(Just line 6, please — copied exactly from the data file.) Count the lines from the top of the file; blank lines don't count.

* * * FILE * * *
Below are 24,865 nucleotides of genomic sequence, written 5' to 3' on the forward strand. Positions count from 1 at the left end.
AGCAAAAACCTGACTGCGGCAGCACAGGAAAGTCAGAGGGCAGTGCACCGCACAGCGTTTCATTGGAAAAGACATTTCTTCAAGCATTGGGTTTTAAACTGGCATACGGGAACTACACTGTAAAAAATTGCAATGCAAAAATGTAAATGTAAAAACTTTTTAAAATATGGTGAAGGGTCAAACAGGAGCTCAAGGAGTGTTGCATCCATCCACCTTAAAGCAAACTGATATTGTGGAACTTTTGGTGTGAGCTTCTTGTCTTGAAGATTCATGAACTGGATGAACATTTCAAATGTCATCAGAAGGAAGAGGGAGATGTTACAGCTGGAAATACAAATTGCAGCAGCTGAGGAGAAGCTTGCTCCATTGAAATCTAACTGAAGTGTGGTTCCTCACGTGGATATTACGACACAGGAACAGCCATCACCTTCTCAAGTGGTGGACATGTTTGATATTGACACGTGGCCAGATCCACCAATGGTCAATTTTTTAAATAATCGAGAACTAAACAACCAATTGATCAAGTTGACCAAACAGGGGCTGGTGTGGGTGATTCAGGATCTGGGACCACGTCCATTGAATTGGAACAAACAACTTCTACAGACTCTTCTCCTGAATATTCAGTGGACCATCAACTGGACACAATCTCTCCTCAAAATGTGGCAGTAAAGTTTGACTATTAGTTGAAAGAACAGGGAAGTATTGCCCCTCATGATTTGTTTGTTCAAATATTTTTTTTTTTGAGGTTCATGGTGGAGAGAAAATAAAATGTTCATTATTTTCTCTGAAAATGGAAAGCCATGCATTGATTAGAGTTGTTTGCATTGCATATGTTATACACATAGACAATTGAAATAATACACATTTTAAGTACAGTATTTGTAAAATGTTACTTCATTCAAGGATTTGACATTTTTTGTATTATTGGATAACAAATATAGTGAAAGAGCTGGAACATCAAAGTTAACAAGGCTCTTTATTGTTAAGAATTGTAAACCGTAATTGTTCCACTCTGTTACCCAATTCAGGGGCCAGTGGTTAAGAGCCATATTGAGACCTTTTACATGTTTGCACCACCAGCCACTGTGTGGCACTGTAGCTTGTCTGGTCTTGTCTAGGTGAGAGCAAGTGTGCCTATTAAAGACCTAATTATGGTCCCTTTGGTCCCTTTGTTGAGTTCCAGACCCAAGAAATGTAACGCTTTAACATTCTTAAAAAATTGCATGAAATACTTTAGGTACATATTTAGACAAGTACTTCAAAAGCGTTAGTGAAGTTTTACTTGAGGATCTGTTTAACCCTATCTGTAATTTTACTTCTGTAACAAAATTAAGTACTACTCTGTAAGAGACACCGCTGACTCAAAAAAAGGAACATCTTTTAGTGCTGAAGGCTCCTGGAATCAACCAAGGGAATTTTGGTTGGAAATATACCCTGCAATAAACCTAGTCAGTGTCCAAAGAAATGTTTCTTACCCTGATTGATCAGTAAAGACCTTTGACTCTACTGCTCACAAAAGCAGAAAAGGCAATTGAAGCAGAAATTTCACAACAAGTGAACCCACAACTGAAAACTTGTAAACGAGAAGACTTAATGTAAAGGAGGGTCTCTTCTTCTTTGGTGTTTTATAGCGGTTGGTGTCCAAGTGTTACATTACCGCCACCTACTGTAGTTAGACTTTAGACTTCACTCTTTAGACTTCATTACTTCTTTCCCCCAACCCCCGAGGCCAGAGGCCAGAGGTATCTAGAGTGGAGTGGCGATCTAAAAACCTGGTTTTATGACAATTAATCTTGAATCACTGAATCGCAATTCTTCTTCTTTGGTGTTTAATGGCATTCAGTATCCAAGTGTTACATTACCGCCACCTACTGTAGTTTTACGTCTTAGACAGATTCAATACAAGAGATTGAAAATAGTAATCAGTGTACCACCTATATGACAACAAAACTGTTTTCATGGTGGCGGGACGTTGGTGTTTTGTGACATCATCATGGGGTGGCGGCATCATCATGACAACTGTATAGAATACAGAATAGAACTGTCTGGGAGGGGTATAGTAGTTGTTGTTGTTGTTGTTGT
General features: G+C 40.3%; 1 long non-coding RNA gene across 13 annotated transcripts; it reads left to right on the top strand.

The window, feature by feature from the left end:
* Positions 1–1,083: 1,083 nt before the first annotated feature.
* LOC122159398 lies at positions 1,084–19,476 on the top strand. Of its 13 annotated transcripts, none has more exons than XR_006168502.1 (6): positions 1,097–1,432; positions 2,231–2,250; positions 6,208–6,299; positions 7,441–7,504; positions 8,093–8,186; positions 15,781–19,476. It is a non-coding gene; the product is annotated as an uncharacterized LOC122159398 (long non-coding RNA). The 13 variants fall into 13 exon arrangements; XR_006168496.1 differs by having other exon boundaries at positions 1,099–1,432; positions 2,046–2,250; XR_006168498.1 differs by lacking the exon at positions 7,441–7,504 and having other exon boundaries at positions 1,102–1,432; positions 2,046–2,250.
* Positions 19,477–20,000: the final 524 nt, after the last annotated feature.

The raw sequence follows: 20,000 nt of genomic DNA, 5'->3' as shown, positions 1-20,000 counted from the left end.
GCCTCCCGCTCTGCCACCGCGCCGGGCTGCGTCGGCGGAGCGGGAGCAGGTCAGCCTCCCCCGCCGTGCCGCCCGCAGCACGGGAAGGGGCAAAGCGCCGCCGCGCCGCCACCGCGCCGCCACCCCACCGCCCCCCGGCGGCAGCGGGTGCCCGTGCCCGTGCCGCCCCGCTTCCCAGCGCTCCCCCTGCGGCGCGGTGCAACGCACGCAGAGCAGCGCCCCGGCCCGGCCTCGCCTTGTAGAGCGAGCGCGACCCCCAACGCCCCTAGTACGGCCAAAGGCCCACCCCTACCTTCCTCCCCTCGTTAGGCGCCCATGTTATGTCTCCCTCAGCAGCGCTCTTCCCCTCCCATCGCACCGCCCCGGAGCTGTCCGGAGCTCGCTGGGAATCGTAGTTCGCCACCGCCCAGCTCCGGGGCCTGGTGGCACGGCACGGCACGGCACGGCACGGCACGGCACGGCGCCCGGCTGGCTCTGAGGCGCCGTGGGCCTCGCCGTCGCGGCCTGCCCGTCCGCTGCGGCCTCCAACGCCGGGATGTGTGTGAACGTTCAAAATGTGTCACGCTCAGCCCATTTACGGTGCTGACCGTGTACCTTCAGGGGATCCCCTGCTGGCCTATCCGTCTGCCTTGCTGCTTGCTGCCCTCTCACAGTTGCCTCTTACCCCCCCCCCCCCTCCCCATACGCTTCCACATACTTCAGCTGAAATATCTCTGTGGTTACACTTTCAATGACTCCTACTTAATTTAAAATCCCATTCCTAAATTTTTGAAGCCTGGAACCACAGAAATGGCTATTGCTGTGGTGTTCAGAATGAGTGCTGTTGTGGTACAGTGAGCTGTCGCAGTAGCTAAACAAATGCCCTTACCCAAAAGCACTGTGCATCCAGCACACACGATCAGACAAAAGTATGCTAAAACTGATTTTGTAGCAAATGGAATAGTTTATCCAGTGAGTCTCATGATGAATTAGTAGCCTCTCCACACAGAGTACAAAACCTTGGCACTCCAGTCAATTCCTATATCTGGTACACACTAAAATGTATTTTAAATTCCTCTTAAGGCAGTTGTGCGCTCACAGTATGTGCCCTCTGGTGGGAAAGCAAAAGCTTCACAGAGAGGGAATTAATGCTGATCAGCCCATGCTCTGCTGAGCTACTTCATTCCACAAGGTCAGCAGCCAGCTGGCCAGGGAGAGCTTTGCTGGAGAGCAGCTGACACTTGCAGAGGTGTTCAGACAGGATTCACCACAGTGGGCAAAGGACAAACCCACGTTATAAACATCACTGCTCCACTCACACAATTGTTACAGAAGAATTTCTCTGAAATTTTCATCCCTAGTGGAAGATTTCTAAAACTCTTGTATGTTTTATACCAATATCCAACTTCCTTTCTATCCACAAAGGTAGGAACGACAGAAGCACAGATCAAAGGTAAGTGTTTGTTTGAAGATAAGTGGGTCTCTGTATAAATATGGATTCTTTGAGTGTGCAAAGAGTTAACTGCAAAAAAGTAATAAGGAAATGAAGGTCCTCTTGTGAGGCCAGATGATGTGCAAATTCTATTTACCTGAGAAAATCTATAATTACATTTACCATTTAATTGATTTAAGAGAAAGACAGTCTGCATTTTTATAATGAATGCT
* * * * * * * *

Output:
* LOC122159398 lies at positions 1,084–19,476 on the top strand. Of its 13 annotated transcripts, none has more exons than XR_006168502.1 (6): positions 1,097–1,432; positions 2,231–2,250; positions 6,208–6,299; positions 7,441–7,504; positions 8,093–8,186; positions 15,781–19,476. It is a non-coding gene; the product is annotated as an uncharacterized LOC122159398 (long non-coding RNA). The 13 variants fall into 13 exon arrangements; XR_006168496.1 differs by having other exon boundaries at positions 1,099–1,432; positions 2,046–2,250; XR_006168498.1 differs by lacking the exon at positions 7,441–7,504 and having other exon boundaries at positions 1,102–1,432; positions 2,046–2,250.